Bike to Work is a national campaign that promotes cycling as a mode of transportation to and from work. Denmark is generally known for its large number of cyclists and the annual campaign encourages a number of new people to cycle and motivates others to launch the so-called bicycle season.
Since 1997 the Danish Cyclists’ Federation has invited all work places in Denmark to participate in Bike to Work – a campaign encouraging employees to cycle to work. Commuting by bike has played a key role in Danish infrastructure since the end of the Second World War. But from the 1970s the percentage of cyclists has been declining and a growing share is now commuting by car.
The share of cyclists is also changing drastically in big and small municipalities – from 33 per cent in Copenhagen to 5 per cent in Samsø - mainly because of distances to work, the availability of bicycle lanes and cultural customs. According to Denmark’s recently published national bicycling strategy, a total of 16 per cent of Danes cycle.
The Bike to Work campaign addresses different challenges ranging from heavy congestion in Copenhagen to unsafe rural highways. It is focused around team spirit and emphasises the bicycle as democratic means of transportation that doesn’t require a certain level of fitness. Almost everyone can part take. The structure of the campaign relies on participants that already cycle to work. They play the part of an ambassador or ‘kick-starter’ that can encourage and motivate colleagues that commute by car. They are the main ‘gate-keepers’ of the campaign. These people are key when recruiting and during the month of campaigning. Throughout the month of May they need to make sure that their team is sticking to cycling through different kinds of support.
A large portion of the motivational communications is therefore directed towards them and how they can engage their team participants in their new lifestyle. Furthermore the campaign will in 2015 build a larger and more pronounced focus on the advantages of commuting by bike - not only the personal gains like calorie-counting and saving money but also on a socioeconomic level that shows companies how much they save when their employees are healthy and the levels of sick-leave start dropping. Placing a larger focus on those types of results has moved the topic of biking onto the political agenda. Companies can also monitor the amount of CO2 emissions saved during the campaign month and use the statistics to promote a greener and more environmentally friendly approach.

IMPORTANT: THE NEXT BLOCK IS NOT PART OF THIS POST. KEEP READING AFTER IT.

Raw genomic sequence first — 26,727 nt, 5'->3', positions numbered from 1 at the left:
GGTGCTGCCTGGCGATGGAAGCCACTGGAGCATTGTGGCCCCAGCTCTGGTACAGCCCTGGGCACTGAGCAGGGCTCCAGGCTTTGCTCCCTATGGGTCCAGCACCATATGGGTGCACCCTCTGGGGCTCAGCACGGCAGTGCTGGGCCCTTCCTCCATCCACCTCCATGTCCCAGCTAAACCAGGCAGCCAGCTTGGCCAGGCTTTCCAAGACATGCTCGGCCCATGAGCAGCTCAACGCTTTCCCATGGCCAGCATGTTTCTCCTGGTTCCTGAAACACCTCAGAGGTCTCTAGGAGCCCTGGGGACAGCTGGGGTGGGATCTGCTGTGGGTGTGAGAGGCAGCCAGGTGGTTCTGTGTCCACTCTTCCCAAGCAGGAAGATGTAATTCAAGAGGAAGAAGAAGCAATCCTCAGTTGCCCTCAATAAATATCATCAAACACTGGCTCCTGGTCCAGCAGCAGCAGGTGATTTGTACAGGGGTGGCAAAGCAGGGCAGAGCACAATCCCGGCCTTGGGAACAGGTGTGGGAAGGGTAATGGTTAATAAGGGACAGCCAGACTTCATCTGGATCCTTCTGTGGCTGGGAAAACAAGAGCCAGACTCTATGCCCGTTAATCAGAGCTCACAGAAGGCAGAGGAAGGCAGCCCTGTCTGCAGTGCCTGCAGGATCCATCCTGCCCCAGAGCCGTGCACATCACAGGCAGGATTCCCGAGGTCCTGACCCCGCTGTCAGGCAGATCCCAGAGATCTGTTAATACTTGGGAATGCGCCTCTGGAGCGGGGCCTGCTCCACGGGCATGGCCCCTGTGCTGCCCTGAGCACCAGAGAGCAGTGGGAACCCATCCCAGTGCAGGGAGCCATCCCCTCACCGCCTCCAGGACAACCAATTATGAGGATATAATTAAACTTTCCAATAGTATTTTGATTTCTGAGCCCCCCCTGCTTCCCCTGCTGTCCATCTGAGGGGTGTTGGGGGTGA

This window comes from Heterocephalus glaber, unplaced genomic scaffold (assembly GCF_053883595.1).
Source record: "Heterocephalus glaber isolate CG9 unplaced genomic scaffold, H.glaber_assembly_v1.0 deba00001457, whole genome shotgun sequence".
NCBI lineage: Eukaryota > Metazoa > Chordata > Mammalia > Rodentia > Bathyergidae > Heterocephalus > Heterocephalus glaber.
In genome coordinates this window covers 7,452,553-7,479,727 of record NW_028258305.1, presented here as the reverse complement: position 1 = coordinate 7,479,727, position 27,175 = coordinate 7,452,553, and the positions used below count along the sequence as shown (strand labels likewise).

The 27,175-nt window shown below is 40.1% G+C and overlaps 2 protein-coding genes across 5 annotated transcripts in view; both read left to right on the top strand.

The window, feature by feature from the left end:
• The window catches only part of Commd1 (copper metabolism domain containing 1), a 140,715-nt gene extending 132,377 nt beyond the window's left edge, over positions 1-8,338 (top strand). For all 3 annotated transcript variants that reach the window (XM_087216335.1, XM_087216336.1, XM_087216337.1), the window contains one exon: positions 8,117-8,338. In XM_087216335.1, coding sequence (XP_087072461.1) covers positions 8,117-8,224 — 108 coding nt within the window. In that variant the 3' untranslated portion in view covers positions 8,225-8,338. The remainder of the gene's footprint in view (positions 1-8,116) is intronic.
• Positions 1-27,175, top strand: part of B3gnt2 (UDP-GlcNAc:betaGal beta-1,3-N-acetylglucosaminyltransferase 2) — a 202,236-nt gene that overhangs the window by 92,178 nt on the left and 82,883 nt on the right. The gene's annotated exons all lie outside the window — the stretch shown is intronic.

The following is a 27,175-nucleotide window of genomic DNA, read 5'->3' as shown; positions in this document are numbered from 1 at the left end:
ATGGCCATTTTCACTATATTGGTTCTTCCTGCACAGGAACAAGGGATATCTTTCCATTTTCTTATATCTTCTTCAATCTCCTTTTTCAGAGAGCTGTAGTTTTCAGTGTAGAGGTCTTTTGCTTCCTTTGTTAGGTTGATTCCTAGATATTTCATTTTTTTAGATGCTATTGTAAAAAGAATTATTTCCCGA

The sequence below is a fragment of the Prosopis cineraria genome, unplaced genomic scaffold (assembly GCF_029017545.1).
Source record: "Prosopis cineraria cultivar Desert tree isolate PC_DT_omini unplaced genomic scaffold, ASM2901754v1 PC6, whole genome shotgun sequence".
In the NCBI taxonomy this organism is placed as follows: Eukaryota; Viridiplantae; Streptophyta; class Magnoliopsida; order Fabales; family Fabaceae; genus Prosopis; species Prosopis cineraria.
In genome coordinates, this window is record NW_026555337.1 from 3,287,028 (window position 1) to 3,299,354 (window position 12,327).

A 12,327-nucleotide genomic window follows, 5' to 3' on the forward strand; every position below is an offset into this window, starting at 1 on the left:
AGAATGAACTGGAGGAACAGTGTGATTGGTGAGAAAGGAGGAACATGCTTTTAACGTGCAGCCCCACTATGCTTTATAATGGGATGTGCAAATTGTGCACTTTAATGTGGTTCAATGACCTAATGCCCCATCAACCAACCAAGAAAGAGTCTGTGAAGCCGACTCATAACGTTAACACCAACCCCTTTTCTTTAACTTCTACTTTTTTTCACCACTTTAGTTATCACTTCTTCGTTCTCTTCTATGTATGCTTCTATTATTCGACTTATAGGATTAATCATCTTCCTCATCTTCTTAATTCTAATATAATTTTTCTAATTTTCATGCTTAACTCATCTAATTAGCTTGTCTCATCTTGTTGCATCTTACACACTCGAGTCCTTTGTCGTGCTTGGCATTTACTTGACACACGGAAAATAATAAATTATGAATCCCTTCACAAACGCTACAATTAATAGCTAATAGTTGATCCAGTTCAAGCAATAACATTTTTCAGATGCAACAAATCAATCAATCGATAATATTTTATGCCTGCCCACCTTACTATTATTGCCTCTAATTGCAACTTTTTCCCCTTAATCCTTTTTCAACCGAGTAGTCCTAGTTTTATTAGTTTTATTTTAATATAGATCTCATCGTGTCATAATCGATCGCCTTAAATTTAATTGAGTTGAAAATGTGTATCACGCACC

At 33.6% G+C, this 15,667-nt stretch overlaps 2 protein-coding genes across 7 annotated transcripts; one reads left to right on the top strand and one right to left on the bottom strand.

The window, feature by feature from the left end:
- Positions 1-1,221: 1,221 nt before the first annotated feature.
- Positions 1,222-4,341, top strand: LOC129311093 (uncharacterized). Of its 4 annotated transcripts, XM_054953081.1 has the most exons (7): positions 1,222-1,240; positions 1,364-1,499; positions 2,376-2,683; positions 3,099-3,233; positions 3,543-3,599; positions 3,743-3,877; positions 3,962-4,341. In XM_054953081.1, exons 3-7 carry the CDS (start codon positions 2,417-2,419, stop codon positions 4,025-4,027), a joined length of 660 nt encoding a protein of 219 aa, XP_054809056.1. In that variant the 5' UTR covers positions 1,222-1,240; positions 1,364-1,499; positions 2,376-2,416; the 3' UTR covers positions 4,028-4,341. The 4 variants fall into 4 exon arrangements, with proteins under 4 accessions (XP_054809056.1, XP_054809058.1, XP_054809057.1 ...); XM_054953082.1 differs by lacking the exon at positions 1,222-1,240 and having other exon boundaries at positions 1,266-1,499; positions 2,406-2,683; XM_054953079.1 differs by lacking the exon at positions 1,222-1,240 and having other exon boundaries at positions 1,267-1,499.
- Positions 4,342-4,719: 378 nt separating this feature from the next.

In 2014 the campaign was responsible for a 2.5 per cent shift from car/public transport to cycling and has motivated thousands to begin their seasonal biking. A total of 71 000 people across the country took part in the campaign – a number that, despite natonal efforts to boost cycling, has been dropping since 2008. However, 98 per cent of participants said that they would take part in the campaign the next year, and 99 per cent said they would recommend the campaign to a colleague. The campaign therefore has a core audience that needs to be considered when taking the campaign to the next level.
The campaign has encountered continuous challenges in recruiting participants largely because the participation fee is passed on from the employer to the employee. The campaign has also suffered from a lack of renewal alongside a growing competing market for exercise campaigns in Denmark. Bike to Work is, generally, the same as it was in 1997 and that complicates the process of recruiting new participants. This is one of the main points of critics of the campaign, though at the same time it is perhaps what keeps previous, regular participants coming back.